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A Journey of Strength, Courage and Pride

April 24, 2018

Today on Instagram, I saw a post written by a widower that I follow.  It hit home so hard, I felt the tears well up. 

 

"We are all so damn hard on ourselves. Especially after a profound loss.  You may not see it. But I do.

Your bravery.

Your survival.

The ability to push forward.

Somehow.

Someway.

Even during those moments in which you want to quit.

People say they are broken as though they are ashamed.

The broken are beautiful, I respond.

The ability to be broken and to push forward, always attempting, in some form or another - to repair.

That is courage.

And your courage, is a beautiful thing."

 

 

After I read it, I knew how I wanted to start this blog post that I've been gearing up in my head for a while now.

 

While I'm not here to relate the loss of my husband to my weight loss directly, I think we can agree that those words are powerful, no matter what type of hardship you have gone through, or maybe going through currently.

 

I wanted to quote his words for a couple reasons, one being the fact we are all SO hard on ourselves.  Rarely do we give credit where credit us due.  Rarely do we remember to be proud of ourselves, or even love ourselves.  We are always looking for how we could have done better.  "yeah, I did okay, but it could have been better/more."  Why do we do this??  Others can see our bravery and strength, why can't we ever see our own?

 

Exactly one year ago, I started a journey that I had no intent of following through with.  That sounds weird right?  Not if you know me, like I know me. 

 

Last year, on Easter weekend, after I had indulged in all the Easter candy, after Kaleb had gone to bed, I sat in my bedroom and hated myself because I "felt gross".  Earlier that day I had to pull the 'fat jeans" out of my closet and that was a new low that I didn't like.  I didn't like the way my body felt. At all.  I didn't necessarily recognize the way my face and body had grown, because it had been over a matter of time, I just knew I didn't like the way I FELT.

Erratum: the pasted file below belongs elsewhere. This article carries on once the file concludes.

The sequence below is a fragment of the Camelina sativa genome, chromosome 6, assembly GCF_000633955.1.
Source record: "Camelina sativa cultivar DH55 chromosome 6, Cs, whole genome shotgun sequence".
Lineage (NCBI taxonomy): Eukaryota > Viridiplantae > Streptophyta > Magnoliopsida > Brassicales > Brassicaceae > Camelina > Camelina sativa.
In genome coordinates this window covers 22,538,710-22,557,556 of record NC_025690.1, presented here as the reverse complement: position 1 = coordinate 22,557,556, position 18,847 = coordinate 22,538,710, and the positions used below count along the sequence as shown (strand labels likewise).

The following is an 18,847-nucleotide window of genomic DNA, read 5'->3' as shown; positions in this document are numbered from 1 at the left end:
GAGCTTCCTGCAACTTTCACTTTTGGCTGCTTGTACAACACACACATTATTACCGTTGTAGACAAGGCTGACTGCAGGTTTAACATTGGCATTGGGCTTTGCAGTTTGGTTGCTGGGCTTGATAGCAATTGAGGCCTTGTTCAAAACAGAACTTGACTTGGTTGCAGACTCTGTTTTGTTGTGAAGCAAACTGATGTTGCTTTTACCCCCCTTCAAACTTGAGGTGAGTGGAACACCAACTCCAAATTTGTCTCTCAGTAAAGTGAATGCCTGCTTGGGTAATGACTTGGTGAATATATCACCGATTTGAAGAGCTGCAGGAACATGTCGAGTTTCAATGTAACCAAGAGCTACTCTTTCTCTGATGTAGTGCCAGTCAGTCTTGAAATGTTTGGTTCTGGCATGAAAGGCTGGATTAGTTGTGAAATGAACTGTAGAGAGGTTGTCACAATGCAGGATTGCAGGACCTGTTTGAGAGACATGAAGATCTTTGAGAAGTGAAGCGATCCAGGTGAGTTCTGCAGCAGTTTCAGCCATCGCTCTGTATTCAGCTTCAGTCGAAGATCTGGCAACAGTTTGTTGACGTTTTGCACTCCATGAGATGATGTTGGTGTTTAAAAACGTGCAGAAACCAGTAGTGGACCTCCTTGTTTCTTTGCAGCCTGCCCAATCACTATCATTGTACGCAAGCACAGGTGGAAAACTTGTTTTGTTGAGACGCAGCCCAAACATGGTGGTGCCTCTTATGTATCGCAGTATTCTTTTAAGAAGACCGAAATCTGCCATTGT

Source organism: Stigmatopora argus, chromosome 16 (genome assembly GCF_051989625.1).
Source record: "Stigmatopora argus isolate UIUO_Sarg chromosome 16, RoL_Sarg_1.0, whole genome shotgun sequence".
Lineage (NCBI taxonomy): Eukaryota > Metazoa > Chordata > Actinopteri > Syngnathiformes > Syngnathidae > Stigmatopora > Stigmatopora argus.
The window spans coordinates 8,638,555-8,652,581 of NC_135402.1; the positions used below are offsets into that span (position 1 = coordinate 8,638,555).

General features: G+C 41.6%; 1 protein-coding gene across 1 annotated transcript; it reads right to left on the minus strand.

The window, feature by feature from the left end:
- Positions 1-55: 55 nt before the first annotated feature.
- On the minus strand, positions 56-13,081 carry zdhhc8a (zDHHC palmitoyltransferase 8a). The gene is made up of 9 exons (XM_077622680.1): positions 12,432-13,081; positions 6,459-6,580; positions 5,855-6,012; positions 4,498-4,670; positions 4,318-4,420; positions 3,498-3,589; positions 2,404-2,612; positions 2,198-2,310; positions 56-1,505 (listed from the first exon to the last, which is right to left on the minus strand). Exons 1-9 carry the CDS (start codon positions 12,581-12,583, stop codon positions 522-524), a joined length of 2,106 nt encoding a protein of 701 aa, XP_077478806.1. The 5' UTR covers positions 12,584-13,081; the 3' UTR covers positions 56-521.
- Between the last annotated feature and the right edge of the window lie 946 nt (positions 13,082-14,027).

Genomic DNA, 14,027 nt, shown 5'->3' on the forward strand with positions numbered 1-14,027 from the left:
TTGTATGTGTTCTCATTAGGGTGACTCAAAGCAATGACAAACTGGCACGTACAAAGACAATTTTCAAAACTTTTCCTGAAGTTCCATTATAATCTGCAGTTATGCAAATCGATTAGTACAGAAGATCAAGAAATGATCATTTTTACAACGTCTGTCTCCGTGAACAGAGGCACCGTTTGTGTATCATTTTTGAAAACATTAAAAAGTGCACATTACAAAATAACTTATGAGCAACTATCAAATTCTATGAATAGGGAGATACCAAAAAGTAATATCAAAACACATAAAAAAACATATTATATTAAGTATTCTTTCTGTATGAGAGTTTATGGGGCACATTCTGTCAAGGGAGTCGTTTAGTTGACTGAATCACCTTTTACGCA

That Monday, in my garage, I dusted off the old elliptical and I gave it a whirl.  My guess is that I stayed on it about 30-40 minutes, which is a great start.

 

In my mind though, I just knew it wouldn't last.  I didn't want to tell anyone I was exercising because I didn't want to have to keep up with it.  I wasn't ready to be held accountable.  I just knew that I should try exercising on that Monday and then I'd see if I felt like doing it again the next day.

 

It turns out I was anxious and excited to do it the next day and the next.  And then for a whole week after that, I kept up with it.  After several days had passed, I decided I should probably weigh myself, just to get an idea, you know, in case I decided this might actually be a thing.

 

I knew I wasn't going to like the number I saw, and I was correct.  I hated what I saw and I was ashamed.  I was so appalled by the number, I didn't dare measure my inches. Yikes.